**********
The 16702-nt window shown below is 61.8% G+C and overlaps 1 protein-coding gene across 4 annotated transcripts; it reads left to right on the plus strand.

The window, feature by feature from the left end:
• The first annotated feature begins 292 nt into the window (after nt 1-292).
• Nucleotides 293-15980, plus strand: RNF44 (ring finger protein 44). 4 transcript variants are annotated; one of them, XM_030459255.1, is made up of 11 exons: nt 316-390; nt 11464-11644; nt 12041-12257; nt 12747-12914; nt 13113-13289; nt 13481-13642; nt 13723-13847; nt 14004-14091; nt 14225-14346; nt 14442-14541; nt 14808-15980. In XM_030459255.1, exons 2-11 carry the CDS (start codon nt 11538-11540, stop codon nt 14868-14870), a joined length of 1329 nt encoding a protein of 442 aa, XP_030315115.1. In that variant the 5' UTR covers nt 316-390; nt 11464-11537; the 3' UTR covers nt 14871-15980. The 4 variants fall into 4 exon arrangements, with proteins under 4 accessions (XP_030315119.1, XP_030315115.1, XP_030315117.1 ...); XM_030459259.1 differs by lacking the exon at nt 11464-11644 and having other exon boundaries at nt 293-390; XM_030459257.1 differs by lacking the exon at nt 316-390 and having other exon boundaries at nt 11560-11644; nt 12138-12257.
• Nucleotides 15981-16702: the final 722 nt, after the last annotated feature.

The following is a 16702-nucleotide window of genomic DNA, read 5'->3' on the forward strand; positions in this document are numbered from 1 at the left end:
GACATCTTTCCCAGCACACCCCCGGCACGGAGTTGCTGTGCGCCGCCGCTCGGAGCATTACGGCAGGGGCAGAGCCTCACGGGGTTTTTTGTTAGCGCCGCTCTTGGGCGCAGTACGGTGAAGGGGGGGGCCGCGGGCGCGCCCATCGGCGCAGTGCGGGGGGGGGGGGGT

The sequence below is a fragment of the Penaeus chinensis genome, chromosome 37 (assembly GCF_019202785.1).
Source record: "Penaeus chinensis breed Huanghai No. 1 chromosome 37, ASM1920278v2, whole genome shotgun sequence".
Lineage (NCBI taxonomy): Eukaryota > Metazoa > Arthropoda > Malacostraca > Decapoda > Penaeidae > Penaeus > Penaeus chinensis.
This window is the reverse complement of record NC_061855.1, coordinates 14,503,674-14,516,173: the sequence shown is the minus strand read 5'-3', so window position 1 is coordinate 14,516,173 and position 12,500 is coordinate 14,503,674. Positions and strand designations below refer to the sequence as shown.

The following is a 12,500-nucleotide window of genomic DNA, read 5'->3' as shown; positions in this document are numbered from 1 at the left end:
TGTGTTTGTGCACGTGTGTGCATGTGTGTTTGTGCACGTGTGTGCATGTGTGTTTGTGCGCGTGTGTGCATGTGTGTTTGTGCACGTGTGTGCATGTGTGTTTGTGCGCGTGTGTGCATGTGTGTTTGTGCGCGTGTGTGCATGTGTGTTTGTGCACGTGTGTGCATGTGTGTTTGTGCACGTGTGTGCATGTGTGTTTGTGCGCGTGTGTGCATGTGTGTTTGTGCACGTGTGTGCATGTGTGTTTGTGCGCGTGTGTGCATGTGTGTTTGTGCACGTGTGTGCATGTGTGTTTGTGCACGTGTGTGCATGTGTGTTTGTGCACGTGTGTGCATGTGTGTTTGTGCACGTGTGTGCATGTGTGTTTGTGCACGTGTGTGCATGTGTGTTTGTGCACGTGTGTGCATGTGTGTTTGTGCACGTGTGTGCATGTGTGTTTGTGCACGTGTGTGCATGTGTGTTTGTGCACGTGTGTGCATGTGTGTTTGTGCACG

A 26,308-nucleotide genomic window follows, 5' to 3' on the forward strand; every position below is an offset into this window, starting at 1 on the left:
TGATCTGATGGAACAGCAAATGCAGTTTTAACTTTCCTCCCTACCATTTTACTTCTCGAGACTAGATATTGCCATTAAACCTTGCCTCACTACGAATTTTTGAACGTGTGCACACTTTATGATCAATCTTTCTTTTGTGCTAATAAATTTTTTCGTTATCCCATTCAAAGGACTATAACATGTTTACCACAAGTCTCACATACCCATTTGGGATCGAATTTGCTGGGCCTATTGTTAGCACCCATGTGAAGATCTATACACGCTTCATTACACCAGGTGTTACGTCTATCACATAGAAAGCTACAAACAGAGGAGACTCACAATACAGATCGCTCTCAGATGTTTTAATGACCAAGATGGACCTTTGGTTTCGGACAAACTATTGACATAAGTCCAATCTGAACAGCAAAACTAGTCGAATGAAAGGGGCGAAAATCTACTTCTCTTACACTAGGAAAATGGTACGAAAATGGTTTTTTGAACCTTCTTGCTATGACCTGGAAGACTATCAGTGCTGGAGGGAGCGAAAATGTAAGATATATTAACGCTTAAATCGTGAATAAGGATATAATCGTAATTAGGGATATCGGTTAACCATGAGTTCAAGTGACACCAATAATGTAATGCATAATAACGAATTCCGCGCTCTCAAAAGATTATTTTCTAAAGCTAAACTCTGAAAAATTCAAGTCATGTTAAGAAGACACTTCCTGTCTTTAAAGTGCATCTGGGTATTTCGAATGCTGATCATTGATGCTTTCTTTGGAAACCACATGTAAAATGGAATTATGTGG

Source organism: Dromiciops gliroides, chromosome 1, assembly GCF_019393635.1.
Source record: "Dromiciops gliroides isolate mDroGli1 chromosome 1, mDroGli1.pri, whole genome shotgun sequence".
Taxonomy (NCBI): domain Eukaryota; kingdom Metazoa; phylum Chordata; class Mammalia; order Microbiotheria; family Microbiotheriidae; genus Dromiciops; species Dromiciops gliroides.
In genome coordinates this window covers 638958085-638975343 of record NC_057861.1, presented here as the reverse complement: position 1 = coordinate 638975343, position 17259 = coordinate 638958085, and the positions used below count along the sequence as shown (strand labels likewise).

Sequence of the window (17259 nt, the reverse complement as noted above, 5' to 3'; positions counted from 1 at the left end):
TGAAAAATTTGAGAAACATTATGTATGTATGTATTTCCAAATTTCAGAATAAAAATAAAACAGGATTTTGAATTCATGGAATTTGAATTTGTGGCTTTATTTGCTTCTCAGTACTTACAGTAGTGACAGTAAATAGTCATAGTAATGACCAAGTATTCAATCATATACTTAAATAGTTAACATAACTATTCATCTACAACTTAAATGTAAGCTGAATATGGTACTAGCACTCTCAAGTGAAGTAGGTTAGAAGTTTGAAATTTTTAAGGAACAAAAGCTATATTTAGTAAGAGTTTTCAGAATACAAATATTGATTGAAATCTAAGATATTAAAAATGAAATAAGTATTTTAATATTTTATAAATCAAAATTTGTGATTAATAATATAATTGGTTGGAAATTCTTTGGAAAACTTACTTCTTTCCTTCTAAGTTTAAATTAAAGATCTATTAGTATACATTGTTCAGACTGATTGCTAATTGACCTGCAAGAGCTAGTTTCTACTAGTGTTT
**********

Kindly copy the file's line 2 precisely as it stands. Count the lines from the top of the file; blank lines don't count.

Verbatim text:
The window, feature by feature from the left end: